What you’ll learn
- How AI is taking jobs away.
- What you can do to prevent AI from supplanting your career.
- Top engineering schools.
Welcome to the first edition of "Engineering on Friday." Want to know what I mean? Engineering on Friday comes in two flavors:
1. You work harder than you ever have, meeting some ridiculous deadline. Sweaty all day, skipping lunch, doing more work in a day than in a previous month.
2. Sweet FA. In other words–not a dang thing. Not sweaty, long lunches, and maybe a Nerf battle in the whole office.
That #2, I find it to be the most important. Pressure is off. Creative minds working toward no goal. What will happen?
It’s a time I like to reflect, to chill, wonder if this engineering thing was worth dedicating a life to–or is opening a comic book store still an option?
Nonetheless, I will explore being human in the engineering world, in all flavors. Follow along when you can...
I grew up watching shows like The Jetsons. Like most kids, I used to dream about how artificial intelligence (AI) and robotics might alter our society. Since the first “thinking machines” of the 1800s, people have feared a world in which machines could out-mind man. I, like most people probably, envisioned futuristic cities with stainless-steel sky rises, space suits, and robots as far as the eye could see.
We all predicted a world in which we could outsource easy, mundane tasks like vacuuming (even the Jetsons had Rosie). But did anyone predict we would build machines so intelligent they could replace hundreds of millions of white-collar workers as well? I, for one, had not. Regardless of my lack of foresight, that day is here.
Without responsible intervention, artificial intelligence is on track to replace 300 million jobs worldwide.
I spoke a little bit about this in the article “Is AI on Track to Replace Engineers Across Multiple Industries?” I wanted to dive a little deeper into the issue and here’s what I found.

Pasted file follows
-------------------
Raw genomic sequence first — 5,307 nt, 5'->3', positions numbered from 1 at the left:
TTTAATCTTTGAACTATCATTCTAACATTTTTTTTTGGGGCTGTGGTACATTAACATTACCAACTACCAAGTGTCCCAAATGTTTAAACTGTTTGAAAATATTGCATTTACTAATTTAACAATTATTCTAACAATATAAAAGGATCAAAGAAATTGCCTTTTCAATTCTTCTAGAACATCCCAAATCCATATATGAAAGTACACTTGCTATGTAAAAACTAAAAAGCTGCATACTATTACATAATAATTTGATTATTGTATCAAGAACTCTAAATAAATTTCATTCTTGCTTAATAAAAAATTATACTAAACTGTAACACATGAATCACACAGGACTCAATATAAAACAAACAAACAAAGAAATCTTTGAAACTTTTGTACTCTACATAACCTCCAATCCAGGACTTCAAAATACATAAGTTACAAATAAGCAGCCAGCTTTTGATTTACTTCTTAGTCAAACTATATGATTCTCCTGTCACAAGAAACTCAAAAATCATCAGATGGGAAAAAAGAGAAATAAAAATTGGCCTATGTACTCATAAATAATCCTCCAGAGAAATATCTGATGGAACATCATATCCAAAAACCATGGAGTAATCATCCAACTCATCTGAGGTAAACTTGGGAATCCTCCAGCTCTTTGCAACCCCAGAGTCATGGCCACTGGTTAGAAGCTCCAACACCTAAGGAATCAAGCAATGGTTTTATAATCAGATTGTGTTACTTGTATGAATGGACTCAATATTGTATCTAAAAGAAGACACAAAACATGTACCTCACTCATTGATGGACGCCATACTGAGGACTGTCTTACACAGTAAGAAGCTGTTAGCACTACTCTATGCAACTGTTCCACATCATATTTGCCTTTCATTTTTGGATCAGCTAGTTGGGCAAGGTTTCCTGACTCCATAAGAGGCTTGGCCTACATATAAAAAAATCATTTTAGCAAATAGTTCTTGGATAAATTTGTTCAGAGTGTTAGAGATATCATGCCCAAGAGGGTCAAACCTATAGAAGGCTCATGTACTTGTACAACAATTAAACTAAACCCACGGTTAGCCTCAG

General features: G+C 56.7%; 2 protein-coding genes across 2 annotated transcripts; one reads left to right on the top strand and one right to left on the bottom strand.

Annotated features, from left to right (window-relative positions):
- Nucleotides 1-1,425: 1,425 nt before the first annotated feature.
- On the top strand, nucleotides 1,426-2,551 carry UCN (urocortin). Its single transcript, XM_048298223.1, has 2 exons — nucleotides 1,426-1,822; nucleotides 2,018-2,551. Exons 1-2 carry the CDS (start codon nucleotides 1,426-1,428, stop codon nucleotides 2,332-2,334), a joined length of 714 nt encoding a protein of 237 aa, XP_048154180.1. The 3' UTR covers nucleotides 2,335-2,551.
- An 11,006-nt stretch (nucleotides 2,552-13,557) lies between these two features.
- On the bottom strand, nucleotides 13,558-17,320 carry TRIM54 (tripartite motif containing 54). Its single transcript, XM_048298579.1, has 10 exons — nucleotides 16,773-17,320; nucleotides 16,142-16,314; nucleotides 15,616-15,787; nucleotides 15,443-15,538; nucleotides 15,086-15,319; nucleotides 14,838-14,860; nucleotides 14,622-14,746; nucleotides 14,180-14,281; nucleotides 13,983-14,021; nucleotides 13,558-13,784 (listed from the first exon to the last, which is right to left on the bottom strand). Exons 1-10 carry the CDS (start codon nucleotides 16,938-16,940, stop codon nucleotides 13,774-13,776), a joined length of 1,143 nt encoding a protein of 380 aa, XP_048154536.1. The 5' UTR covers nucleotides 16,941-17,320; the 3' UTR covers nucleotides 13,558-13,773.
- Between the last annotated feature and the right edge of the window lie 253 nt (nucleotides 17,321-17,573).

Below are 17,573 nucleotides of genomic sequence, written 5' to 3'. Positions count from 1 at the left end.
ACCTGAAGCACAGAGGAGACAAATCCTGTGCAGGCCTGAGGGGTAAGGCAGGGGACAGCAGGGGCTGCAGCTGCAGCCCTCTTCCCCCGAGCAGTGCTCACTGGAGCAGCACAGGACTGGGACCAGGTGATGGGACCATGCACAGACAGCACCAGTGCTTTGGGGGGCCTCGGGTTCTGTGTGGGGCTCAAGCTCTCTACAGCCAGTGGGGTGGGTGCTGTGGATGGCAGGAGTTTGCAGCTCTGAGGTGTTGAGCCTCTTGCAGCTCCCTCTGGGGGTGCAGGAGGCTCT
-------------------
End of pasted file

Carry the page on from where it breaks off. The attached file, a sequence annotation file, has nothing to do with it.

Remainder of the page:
AI to Replace 300 Million Full-Time Jobs
According to a report released by Goldman Sachs economists earlier this year, as many as 300 million full-time jobs could be eliminated globally by new advances in generative AI. Note this figure doesn’t include jobs that are already on track to be replaced by conventional AI. One example is Amazon’s Sparrow application, which can recognize inventory items in a warehouse and prepare products for shipment, all without the aid of human intervention.
What is Generative AI?
Where conventional AI is defined as a machine’s ability to perform cognitive functions typically congruent with human thought (e.g., natural language processing, speech recognition, vision, etc.), generative AI is a different beast entirely.
Generative AI is defined as machine-learning programs that use algorithms to generate “new” content. Generative AI programs can create new audio, graphics, images, text, simulations, computer code, and videos all on their own—and it will only get more accurate with time. This means a variety of white-collar jobs will be at risk of computerization, including graphic design, accounting, paralegal, writing, and engineering, to name a few.
How Generative AI Works
Generative AI utilizes models inspired by the neural networks of human brains. This modeling enables machines to analyze structures within existing data to “learn” and create “new” content. For example, ChatGPT can identify natural language patterns and analyze a prompt against millions or billions of bytes of data that match that prompt. It then returns content informed by the patterns and structures of existing data.
For example, let’s say you ask ChatGPT to write you a highly rated speech for a board meeting. The program will analyze raw data that seems related to highly rated board-meeting speeches, find patterns that identify factors that made those speeches successful, and give you a speech that should—at least statistically—prove to include elements of “highly rated” board-meeting speeches.